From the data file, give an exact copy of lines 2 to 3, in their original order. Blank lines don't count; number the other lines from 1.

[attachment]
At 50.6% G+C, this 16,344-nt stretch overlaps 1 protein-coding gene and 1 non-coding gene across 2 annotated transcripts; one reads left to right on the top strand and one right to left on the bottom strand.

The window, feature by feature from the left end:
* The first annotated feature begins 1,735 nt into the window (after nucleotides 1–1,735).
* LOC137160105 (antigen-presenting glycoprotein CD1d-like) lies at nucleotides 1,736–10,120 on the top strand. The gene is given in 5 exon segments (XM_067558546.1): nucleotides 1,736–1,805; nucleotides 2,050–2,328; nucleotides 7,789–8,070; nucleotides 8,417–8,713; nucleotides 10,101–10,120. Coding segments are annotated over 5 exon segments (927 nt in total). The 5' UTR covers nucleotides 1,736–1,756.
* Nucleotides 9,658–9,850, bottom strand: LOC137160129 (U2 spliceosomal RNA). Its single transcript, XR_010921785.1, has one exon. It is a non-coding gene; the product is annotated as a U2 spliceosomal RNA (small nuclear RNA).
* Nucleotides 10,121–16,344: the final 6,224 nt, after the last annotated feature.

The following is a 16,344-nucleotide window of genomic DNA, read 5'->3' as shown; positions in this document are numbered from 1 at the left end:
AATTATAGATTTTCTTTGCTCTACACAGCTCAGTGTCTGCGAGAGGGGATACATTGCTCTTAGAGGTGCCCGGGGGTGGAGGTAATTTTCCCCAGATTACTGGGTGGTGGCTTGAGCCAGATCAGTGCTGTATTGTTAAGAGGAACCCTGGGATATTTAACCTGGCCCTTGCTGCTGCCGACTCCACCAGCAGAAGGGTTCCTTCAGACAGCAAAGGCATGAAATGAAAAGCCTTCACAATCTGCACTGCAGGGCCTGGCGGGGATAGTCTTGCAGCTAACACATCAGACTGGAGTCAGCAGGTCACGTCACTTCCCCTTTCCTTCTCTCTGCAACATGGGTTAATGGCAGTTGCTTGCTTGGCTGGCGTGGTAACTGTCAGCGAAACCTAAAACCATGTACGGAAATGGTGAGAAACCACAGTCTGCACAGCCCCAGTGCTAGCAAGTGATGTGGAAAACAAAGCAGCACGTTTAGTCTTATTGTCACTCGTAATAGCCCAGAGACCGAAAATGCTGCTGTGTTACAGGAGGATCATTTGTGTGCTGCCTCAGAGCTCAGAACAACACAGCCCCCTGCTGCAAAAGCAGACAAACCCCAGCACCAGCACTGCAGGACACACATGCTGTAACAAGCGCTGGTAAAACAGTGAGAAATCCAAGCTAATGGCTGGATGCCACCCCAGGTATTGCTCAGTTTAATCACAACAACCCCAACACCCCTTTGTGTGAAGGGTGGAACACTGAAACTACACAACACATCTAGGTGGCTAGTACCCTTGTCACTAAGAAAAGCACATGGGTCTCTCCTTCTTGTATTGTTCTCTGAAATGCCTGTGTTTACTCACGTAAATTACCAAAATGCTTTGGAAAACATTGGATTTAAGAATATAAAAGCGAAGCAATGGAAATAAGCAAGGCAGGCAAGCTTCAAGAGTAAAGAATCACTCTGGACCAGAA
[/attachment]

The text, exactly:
The window, feature by feature from the left end:
* The first annotated feature begins 1,735 nt into the window (after nucleotides 1–1,735).